Attitudes, Norms, and Behaviors

Another evident theme from the journals involves attitudes, norms, and behaviors that the media advocate. Coyne et al. (2019) assessed the linkage between sexual media exposure to viewers’ attitudes and behaviors, such as rape myths, peer norms, and permissiveness. They used a meta-analysis method after learning they were limited in addressing the topic. Fifty-nine studies were selected, with 394 effect sizes (Coyne et al., 2019). They found that exposure to sexual media increases permissive sexual attitudes, sexual norms, and rape myths. More youths than adults are affected since the content encourages them to engage in sexual behaviors while risks are rarely addressed (Coyne et al., 2019). The media portrays sexual behaviors as recreational. It affects teenagers’ decision-making because they solely focus on the benefits and ignore the outcomes. For example, they engage in unprotected sexual intercourse, and rape victims are blamed. The study concludes that the media does more harm than good for not presenting both sides of sexual engagement.

Considering that media is diverse, different ideas are shared, affecting adolescents’ attitudes and behaviors. Laporte et al. (2020) compared traditional and contemporary media. They interviewed participants who interacted with both forms of media. A key finding is that traditional media objectifies sex and presents it as risk and responsibility-free (Laporte et al., 2020). On the other hand, mainstream pornography shows sexual encounters as violent and aggressive. The study notes that the mixture of the information presented increases risky sexual behaviors and experiences (Laporte et al., 2020). It also suggests that parents and media change the contents and focus on sex education, protection, and abstinence. These changes will bring new attitudes and norms that motivate youths to maximize safety. Coyne et al. (2019) and Laporte et al. (2020) conclude that media content does not promote safe sexual behaviors. Hence, there is a need to address this so that adverse consequences are shown in the media, enabling young views to make informed decisions.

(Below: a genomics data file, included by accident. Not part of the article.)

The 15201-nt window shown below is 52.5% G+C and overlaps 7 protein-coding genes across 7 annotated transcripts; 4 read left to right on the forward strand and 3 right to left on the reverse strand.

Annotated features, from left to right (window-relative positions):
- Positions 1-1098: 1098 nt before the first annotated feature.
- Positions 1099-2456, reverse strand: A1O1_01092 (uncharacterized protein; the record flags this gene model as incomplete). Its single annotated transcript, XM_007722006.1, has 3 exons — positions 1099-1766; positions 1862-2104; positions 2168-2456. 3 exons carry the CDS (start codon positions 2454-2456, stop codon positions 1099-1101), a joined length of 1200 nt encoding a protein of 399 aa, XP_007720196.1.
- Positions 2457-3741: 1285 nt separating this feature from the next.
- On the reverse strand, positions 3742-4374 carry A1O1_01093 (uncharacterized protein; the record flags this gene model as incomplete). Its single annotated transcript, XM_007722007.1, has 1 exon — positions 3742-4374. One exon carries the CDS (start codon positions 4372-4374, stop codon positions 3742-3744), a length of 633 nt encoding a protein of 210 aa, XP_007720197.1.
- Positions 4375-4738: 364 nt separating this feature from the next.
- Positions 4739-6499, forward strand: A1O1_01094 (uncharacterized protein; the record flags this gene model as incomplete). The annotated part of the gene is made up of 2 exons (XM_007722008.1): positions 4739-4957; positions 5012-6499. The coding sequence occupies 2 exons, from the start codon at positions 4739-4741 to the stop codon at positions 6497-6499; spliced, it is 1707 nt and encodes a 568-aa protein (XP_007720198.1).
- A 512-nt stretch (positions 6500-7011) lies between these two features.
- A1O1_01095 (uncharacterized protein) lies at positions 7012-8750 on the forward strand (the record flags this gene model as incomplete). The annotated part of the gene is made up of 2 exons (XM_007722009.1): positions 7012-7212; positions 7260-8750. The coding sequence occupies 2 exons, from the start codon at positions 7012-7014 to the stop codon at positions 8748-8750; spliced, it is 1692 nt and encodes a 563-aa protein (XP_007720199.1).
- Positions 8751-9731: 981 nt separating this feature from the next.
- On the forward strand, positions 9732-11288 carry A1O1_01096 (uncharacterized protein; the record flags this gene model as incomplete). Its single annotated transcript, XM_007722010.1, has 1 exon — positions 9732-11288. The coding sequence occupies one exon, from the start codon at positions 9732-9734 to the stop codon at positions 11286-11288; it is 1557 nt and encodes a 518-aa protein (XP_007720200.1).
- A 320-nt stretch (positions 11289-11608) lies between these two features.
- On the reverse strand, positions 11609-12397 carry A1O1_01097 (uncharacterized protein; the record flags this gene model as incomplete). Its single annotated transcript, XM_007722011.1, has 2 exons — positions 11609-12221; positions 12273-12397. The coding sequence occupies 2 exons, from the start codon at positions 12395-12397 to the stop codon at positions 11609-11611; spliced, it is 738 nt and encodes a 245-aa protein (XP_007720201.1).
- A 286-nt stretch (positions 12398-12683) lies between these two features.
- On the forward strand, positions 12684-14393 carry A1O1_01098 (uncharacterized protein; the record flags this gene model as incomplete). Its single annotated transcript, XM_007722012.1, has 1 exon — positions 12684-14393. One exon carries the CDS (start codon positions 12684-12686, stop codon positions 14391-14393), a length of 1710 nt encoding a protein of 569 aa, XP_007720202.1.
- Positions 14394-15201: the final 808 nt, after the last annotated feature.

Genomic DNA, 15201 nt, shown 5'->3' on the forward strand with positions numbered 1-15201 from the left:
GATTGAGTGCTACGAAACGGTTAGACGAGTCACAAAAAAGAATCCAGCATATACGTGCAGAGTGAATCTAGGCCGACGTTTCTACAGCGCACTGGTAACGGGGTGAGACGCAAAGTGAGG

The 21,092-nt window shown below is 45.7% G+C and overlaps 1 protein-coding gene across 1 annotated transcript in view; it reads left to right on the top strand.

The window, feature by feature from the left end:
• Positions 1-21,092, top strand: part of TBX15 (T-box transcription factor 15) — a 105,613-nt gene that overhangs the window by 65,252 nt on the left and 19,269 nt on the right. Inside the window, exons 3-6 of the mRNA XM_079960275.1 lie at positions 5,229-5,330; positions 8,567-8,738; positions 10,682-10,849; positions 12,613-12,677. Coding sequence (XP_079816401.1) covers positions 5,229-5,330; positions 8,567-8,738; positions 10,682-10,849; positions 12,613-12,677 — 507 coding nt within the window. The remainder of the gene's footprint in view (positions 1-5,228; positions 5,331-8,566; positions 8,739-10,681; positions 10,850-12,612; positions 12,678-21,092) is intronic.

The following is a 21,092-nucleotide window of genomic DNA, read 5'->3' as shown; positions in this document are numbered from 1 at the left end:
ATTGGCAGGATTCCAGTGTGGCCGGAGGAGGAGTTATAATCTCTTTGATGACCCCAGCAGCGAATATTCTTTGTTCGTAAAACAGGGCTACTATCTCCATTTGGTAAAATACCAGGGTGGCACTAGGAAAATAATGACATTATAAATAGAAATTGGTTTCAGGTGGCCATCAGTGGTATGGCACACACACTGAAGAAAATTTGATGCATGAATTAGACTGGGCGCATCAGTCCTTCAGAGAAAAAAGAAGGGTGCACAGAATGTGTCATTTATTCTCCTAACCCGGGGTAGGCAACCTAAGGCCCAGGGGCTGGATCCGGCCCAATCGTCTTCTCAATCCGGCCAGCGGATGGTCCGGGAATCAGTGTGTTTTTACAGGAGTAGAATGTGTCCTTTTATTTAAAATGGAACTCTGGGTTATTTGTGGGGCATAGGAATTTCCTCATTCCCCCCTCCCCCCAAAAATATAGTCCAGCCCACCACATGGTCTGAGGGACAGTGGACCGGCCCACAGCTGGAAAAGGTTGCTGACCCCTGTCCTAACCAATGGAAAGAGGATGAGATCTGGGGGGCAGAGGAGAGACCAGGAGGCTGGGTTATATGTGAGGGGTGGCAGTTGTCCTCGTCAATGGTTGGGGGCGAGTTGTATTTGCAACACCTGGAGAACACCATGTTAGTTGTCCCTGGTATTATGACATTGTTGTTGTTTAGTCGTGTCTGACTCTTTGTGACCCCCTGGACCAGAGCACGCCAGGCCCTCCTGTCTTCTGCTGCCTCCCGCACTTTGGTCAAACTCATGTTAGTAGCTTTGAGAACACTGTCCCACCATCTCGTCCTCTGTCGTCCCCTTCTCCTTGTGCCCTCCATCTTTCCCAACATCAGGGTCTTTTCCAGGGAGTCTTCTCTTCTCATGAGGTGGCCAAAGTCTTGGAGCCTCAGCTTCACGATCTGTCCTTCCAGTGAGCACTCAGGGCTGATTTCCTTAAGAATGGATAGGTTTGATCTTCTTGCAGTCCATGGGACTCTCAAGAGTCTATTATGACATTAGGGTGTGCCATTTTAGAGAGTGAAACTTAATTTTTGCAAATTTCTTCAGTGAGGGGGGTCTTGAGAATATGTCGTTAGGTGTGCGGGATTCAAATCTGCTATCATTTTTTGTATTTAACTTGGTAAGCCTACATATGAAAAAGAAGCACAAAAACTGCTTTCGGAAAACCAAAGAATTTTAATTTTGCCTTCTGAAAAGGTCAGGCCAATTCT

Gender Stereotypes

Studies also claim that media increases gender stereotypes. According to Galdi and Guizzo (2021), the media increases gender stereotypes by dehumanizing women and shifting gender norms. The study relied on Media Induced Sexual Harassment framework to develop conclusions. They mention a 2018 study that analyzed a hundred movies, assessing how males and females are presented. They found that the female characters mainly wear revealing clothes, and their physical appearance and sexual readiness shape their worth (Galdi & Guizzo, 2021). It increases female harassment because men feel justified. They also found that the media encourages women dehumanization that bystander interventions are low (Galdi & Guizzo, 2021). For example, when a woman expresses that she is abused, people do not intervene well, as harassing women is normalized. Instead, victims are blamed, and the argument rarely steers towards sexual morality. Less intervention is evident when the violence involves intimate and married partners. As reported, fewer women report domestic sexual harassment since their needs are rarely met.

Ward and Grower (2020) reviewed scholarly articles published between 2000 and 2020. They selected those assessing how media develops gender stereotypes in teenagers and children. They found positive changes in presenting both feminine and masculine characters, but the rates should be increased. Also, they found that people who consume many media show more stereotypic gender beliefs than others (Ward & Grower, 2020). For instance, they put more emphasis on girls’ and women’s physical appearance in determining whether men want to have intimate interactions with them. Stereotypes on sex toys, occupations, and traditional sexual roles are also high. They suggest that future studies need to study the effects of media on boys and youths from minority backgrounds to develop more information on developmental milestones.